Poor relation no longer: asset-based lending

Asset-based lending has been historically viewed as the poor relation to bank overdrafts and loans. But Bobby Lane, a partner at accountancy firm Shelley Stock Hutter, writes that the tide may be changing.

Many small and medium-sized enterprise (SME) chief executives and owners previously felt that using this type of alternative finance would create the wrong impression about their business.

One would assume that the business was in trouble if it had to resort to factoring or invoice discounting. This is a perception that has continued into today, with many businesses nervous to accept disclosed facilities where the role of the asset-based lender is identified to its customers.

Asset-based lending is the practice of a finance provider lending a business money against an asset, which in most cases is a sales invoice. The lender will advance an agreed percentage of the invoice to the business when raised. The company will then pay a service charge, which is a percentage of the invoice, and an interest charge of the funds that it is using. When the customer pays the borrower the balance of the invoice is made available.

Primary funding sources

Traditionally, businesses have favoured an overdraft as the main source of funding for their working capital. Now in the current climate, the overdraft is no longer the easiest or preferred option.

The bank will assess the level of risk within a facility and look to cover that risk by taking security either against the business, personally or both. Without security, businesses will find it hard to obtain an overdraft facility. There have been many stories of banks withdrawing overdrafts in recent months because the security in place is not adequate to cover the perceived risk.

In a recent report from the Bank of England, it was revealed that many small businesses are too afraid to ask their banks for additional facilities as they believe this could result in the bank becoming nervous and slashing overdrafts or increasing their interest rates.

So wary are Britain’s five million SMEs that the report revealed they are bypassing their banks entirely and resorting to alternative finance such as invoice factoring. This type of facility has a number of advantages over an overdraft for both the bank/asset-based lender and the company:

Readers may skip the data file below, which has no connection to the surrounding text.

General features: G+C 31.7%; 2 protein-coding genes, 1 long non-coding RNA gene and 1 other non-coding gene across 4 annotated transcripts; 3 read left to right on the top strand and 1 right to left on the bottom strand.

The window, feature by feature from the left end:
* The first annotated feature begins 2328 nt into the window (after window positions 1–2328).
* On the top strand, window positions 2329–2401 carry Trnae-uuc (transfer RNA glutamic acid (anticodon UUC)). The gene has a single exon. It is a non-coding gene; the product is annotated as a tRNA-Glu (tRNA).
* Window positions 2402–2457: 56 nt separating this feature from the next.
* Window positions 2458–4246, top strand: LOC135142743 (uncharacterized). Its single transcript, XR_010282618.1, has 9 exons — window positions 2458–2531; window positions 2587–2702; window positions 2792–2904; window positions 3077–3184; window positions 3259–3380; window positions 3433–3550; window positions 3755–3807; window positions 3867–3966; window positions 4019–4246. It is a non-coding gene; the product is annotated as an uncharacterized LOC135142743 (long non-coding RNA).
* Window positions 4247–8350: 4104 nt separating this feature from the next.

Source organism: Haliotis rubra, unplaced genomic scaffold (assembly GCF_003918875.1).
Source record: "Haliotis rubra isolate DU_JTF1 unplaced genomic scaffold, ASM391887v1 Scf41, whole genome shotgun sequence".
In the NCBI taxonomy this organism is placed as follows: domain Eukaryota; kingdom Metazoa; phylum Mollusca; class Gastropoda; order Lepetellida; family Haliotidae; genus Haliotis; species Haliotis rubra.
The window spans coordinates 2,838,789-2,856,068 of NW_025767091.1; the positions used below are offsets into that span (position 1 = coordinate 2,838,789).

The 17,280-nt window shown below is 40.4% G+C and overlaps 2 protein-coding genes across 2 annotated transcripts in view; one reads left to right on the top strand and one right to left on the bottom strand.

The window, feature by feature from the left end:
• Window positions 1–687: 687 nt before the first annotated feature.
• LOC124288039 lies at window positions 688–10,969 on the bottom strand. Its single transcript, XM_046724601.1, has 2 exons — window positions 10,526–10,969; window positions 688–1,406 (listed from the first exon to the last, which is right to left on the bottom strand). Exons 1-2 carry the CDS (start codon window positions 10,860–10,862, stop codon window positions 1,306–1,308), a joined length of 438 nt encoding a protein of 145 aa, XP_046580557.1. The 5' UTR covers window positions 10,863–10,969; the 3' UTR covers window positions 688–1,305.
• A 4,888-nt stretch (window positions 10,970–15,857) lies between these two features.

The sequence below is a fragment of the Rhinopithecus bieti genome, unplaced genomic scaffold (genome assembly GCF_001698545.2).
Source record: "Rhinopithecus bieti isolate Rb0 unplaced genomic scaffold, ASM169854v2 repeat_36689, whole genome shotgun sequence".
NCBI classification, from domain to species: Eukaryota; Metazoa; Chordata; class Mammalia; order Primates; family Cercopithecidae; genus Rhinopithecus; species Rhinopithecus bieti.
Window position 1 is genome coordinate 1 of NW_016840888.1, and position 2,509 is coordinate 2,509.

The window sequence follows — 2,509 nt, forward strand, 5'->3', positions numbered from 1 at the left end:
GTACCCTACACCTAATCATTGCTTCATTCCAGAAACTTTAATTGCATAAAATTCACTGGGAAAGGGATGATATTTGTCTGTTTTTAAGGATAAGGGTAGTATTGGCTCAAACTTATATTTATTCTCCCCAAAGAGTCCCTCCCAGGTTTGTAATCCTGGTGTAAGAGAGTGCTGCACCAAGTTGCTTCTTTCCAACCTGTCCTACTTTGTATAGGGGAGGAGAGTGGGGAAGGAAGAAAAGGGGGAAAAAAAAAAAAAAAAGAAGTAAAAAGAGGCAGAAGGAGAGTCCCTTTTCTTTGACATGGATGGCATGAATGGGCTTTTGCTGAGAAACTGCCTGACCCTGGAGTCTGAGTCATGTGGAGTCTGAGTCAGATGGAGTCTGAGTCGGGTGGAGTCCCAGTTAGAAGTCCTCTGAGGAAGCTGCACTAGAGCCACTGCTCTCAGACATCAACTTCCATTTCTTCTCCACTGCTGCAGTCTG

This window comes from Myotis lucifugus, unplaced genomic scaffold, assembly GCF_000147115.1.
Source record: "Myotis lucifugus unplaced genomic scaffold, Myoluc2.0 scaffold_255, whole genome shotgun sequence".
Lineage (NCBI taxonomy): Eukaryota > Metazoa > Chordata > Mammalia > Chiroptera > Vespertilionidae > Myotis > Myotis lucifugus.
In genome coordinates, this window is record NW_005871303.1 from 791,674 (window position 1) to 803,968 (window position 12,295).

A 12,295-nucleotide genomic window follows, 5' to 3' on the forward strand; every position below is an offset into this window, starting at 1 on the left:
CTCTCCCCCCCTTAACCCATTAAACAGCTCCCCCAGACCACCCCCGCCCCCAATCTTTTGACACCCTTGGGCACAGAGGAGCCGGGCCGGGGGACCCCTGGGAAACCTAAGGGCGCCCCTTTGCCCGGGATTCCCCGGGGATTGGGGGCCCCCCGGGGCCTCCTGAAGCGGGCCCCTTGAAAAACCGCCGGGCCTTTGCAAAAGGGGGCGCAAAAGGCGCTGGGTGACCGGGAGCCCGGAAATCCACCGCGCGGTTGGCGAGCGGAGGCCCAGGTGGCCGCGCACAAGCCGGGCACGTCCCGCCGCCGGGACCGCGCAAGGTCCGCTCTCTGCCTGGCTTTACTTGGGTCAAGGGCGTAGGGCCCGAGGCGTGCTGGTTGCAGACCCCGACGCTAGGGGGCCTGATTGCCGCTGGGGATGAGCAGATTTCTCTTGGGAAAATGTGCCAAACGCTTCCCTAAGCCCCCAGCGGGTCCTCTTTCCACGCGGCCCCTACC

• The facility is linked to sales and not the balance sheet or performance of the business. As sales increase the facility is flexible and will grow with the business.
  • The facility will be contracted for a fixed period giving a business stability, unlike an overdraft which is always repayable on demand.
  • The perceived risk of the facility to the lender is much lower as borrowing is secured against an asset (the sales invoice); as a result the level of security required is reduced when compared with the requirements for an overdraft.
  • ABL facilities can normally be approved in a matter of days and implemented very quickly, in most cases far quicker than implementing an overdraft with its security requirements.
  • Although the total charges on an ABL facility may be higher than an overdraft, most businesses are convinced that the level of flexibility and reduced security requirements are valuable benefits worth paying for.
  • For a growing business that needs working capital to expand it is clear that asset-based lending provides a real alternative. The stigma around seems to have gone. At a time when overdrafts are increasingly difficult to obtain or even retain, it seems the once poor relation could be a business owner’s best friend.

    See also: All you need to know about asset-based lending

Todd Cardy

Todd Cardy

Todd was Editor of GrowthBusiness.co.uk between 2010 and 2011 as well as being responsible for publishing our digital and printed magazines focusing on private equity and venture capital. Connect with...

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